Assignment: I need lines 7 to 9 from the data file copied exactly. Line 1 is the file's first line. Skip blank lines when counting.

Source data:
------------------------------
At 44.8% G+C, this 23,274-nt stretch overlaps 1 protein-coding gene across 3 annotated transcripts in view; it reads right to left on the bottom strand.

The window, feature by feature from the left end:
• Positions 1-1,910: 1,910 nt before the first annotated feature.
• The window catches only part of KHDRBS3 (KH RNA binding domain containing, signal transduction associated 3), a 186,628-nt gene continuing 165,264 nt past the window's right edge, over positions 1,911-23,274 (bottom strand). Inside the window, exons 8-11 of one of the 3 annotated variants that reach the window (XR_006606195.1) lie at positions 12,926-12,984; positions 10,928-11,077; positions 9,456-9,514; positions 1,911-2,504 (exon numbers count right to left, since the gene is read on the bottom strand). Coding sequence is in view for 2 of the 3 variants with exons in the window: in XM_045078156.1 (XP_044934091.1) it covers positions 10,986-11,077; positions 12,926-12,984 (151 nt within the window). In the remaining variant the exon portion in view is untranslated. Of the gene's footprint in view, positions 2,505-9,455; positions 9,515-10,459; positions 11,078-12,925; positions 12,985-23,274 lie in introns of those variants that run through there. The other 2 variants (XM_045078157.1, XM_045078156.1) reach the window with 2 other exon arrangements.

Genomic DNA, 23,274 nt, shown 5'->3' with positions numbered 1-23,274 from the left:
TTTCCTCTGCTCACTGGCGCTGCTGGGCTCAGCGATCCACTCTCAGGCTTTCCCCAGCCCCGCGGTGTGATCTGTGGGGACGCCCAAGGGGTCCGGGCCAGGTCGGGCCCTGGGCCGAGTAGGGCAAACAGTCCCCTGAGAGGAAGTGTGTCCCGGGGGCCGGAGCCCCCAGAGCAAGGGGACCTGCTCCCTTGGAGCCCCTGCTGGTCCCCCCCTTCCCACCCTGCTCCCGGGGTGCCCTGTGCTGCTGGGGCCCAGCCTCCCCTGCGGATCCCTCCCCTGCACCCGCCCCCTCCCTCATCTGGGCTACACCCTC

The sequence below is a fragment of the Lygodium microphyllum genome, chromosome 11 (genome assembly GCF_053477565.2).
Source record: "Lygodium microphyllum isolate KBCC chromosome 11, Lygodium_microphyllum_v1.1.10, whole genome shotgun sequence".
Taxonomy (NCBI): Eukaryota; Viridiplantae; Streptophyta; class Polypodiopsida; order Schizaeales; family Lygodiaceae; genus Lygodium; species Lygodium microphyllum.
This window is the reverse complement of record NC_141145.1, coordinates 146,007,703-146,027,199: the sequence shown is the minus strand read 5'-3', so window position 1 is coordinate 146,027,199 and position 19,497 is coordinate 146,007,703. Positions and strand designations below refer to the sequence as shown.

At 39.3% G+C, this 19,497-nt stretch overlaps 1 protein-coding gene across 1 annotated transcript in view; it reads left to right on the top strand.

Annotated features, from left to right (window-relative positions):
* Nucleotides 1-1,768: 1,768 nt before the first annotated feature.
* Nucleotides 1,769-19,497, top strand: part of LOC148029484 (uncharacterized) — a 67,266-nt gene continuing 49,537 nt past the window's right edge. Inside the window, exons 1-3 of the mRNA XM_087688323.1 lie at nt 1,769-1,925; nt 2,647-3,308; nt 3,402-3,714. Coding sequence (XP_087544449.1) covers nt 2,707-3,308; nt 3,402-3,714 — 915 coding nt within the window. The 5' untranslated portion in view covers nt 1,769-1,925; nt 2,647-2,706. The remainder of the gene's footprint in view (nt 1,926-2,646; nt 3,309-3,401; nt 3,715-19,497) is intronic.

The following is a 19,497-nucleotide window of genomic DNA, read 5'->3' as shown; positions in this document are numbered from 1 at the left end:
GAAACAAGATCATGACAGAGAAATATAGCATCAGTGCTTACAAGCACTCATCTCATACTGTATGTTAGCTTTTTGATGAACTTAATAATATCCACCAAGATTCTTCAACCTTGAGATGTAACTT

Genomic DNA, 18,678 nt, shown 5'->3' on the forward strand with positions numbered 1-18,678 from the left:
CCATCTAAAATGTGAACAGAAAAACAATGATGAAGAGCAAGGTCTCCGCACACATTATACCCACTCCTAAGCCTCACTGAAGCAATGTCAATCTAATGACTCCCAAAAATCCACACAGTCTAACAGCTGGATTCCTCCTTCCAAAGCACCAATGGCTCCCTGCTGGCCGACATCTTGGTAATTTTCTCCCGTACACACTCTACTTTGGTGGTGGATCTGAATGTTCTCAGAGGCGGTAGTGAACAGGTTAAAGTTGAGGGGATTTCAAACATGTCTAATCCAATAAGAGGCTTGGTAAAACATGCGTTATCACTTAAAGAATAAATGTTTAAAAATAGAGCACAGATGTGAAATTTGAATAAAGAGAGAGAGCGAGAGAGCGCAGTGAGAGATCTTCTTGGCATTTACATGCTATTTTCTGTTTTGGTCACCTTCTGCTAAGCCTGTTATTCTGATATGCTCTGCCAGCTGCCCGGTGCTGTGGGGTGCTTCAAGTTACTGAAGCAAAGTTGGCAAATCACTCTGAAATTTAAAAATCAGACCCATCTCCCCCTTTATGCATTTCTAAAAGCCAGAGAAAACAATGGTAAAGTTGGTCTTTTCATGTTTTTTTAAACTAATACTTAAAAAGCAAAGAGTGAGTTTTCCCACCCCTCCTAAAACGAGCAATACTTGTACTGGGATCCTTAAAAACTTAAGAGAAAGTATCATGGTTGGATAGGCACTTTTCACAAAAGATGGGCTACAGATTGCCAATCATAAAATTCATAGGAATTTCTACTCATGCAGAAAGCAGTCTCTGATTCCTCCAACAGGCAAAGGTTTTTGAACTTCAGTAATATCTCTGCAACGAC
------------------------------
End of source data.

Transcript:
The sequence below is a fragment of the Lygodium microphyllum genome, chromosome 11 (genome assembly GCF_053477565.2).
Source record: "Lygodium microphyllum isolate KBCC chromosome 11, Lygodium_microphyllum_v1.1.10, whole genome shotgun sequence".
Taxonomy (NCBI): Eukaryota; Viridiplantae; Streptophyta; class Polypodiopsida; order Schizaeales; family Lygodiaceae; genus Lygodium; species Lygodium microphyllum.